Tracking Multiple Particles in Fluorescence Time-Lapse Microscopy...
W. J. Godinez, K. Rohr
IEEE Trans Med Imaging vol. 34, issue 2: 415-432, February 2015
Automatically tracking the movements of biological particles such as virus particles or cell vesicles in microscopy images is important to understand intracellular dynamic processes. We have developed a probabilistic approach for tracking multiple particles in fluorescence microscopy image sequences. Our approach combines a localization scheme that uses multiple bottom-up detections as well as a top-down ellipsoidal sampling scheme based on Gaussian probability distributions determined by a Kalman filter. Compared to random sampling used in particle filters, the ellipsoidal sampling scheme requires fewer samples which reduces the computation time. For position estimation, the multiple measurements from the localization scheme are integrated into the Kalman filter via principles of the probabilistic data association algorithm. To track objects in close proximity, we propose an algorithm which computes the image support for each object relative to its neighbors. In addition, we incorporate multiple motion models in our approach.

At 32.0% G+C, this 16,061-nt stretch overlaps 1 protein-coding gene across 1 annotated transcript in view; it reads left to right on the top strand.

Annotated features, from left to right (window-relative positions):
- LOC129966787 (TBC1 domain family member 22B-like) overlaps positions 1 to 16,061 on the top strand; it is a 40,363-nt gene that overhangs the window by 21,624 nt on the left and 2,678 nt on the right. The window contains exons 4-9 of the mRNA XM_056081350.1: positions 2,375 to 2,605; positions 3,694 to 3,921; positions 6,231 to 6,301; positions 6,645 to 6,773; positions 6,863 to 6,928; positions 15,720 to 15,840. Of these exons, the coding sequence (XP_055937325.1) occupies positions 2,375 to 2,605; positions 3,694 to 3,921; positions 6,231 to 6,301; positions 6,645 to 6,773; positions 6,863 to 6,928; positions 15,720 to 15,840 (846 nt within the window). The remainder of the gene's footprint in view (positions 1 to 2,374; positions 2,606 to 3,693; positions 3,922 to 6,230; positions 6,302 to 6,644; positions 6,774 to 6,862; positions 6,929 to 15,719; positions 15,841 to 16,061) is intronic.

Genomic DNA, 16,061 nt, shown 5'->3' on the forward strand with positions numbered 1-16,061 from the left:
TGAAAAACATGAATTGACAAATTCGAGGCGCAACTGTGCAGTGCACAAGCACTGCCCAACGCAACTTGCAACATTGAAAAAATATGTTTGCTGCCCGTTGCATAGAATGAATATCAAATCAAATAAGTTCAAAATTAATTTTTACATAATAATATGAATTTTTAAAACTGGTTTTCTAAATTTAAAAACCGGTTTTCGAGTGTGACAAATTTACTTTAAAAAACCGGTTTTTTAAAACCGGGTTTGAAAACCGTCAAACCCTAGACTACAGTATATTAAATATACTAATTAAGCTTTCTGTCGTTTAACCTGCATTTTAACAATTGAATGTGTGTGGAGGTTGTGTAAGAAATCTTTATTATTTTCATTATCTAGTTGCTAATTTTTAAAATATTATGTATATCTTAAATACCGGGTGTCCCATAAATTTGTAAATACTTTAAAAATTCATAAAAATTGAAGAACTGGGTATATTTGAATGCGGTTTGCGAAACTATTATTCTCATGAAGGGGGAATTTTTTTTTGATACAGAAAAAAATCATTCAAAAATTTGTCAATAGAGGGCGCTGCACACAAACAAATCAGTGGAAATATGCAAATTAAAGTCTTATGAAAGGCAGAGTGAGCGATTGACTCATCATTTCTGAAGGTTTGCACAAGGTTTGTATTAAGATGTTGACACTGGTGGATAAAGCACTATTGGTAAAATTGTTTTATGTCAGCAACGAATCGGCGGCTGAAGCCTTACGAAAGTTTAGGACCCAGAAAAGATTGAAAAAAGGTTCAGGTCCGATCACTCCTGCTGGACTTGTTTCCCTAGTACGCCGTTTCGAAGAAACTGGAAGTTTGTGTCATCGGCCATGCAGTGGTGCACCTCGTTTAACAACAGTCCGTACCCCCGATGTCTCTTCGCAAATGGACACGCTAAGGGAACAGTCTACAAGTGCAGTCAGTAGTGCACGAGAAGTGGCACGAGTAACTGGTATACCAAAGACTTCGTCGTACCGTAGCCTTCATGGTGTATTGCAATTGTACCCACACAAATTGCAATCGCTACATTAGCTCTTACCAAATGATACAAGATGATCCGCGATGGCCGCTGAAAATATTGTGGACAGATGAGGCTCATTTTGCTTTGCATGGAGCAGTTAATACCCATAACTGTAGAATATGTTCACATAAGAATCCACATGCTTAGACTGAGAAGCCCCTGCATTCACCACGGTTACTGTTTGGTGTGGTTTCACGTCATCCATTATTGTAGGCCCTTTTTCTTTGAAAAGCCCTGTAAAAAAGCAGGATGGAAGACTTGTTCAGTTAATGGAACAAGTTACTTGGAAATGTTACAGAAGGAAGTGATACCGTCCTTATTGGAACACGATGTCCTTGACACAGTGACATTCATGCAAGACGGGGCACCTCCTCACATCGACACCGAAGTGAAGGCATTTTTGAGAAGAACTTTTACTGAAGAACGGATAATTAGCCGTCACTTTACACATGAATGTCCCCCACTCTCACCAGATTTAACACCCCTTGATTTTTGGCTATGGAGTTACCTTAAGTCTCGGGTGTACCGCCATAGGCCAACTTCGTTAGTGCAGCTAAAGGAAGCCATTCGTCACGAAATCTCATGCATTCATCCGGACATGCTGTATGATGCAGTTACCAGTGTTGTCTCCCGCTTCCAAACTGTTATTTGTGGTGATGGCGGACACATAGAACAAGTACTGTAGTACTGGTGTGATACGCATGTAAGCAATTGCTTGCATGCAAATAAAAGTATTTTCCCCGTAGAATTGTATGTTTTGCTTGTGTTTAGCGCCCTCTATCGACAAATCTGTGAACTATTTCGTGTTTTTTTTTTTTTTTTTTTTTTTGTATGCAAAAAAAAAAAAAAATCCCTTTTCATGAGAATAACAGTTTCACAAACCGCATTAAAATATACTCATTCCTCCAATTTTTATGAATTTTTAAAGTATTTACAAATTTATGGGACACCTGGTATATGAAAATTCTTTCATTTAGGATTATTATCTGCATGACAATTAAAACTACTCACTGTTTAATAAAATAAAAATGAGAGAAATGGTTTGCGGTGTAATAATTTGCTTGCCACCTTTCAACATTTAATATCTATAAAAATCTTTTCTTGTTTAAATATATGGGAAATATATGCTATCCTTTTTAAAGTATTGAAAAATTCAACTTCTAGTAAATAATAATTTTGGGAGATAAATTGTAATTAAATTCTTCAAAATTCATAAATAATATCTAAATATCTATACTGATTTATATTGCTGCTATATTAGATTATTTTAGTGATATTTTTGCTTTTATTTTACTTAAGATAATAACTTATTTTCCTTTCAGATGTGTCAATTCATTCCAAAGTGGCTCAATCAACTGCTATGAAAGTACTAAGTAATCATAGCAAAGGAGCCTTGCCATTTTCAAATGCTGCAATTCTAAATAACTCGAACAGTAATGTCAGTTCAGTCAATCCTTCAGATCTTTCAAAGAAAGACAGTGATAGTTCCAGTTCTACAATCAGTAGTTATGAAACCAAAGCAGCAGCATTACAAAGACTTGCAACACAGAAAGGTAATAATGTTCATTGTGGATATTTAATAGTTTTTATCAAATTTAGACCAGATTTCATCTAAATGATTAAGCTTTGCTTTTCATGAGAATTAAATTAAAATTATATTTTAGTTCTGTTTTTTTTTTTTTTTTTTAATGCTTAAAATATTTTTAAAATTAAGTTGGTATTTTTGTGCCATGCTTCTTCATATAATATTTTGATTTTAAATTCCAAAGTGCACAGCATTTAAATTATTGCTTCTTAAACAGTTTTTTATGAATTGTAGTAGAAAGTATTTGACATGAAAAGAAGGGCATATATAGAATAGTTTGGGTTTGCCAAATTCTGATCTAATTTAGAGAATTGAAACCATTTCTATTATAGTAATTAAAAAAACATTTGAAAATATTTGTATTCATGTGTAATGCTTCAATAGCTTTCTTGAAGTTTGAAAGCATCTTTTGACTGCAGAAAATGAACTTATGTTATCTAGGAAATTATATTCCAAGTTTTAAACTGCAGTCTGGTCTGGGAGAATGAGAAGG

The approach has been successfully applied to synthetic 2D and 3D images as well as to real 2D and 3D microscopy images. In addition, the approach was successfully applied to the 2D and 3D image data of the Particle Tracking Challenge at the IEEE International Symposium on Biomedical Imaging (ISBI) 2012 (Nature Methods 2014). Among 14 different approaches, our approach yielded the highest number of top-3 rankings. Currently, the tracking approach is used in biological studies, for example, to provide detailed spatial-temporal information about HIV (human immunodeficiency virus) and HCV (hepatitis C virus) particles to better understand virus infection.